Community factors and social connection may determine whether sexual minority parents view their community as tolerant versus supportive

December 20, 2017

A new Family Relations study has found that lesbian, gay, and bisexual (LGB) parents feel more positive about where they live when that place is more legally, politically, and religiously supportive of LGB people; when there are more LGB-friendly employers; and when there are other LBG-headed households.

Community characteristics alone, however, did not determine perceived climate, as LGB parents living in the same communities rated them differently. The differences seemed to hinge on whether parents experienced a fit between themselves and their communities. Those perceiving a supportive climate felt comfortable being open about their identity and were able to access support without barriers. Any stigma that they experienced was an exception to their overall positive experience.

Those reporting tolerant communities described numerous barriers to social involvement and connection such as stigma, harassment, or apathy of institutions towards bullying and discrimination. For these parents, feeling support was the exception, and they found support in specific locations such as religiously affirming congregations.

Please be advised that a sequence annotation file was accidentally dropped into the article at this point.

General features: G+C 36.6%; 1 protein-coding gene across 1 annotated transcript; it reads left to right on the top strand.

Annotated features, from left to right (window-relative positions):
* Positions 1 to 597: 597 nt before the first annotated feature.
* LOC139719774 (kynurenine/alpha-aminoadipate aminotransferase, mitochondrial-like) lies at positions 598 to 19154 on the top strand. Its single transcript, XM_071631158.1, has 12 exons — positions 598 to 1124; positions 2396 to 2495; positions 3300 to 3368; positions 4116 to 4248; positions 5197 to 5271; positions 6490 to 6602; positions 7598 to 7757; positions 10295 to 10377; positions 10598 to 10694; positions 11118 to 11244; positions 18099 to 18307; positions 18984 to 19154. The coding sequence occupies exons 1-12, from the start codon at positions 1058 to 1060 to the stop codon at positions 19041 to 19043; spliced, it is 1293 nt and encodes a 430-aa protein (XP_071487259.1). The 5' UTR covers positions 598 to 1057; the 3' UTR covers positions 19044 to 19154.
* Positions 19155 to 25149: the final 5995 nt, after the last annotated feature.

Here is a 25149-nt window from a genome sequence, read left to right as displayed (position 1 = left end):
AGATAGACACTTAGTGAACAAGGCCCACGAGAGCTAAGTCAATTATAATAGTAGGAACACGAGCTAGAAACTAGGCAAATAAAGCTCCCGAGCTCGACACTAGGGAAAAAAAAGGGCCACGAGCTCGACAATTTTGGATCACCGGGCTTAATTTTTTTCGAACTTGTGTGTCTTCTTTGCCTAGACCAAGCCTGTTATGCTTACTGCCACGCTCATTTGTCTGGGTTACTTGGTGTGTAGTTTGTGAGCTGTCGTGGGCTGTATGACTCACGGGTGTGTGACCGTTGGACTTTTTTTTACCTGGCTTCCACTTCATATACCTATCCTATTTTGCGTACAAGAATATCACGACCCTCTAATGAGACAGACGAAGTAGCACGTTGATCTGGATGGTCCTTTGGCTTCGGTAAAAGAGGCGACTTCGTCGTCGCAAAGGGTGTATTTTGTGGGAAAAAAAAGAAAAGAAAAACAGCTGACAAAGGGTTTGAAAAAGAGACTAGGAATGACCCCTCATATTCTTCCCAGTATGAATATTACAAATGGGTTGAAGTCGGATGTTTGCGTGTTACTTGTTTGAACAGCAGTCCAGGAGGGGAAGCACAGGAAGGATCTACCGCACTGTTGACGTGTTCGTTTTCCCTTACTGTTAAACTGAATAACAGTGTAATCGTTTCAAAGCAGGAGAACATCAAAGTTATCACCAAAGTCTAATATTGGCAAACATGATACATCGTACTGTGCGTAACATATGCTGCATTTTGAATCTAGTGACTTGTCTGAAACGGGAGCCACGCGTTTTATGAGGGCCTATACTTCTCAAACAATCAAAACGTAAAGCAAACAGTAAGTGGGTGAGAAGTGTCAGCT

Overall, community structural factors were necessary for a community to be considered tolerant, but they were not sufficient for a community to be perceived as supportive.

"These findings show that legal protections, employer support, and religious affirmation are important for sexual minority families. These features should not, however, be taken for granted," said lead author Dr. Ramona Faith Oswald, of the University of Illinois at Urbana Champaign. "Even within communities that look supportive at the level of community factors, not all LGB parents are able to find support. That is why, in addition to instituting inclusive and protective policies, we encourage community leaders to identify and remedy barriers that may be preventing LGB parents and their children from fully accessing what the community has to offer."
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Wiley

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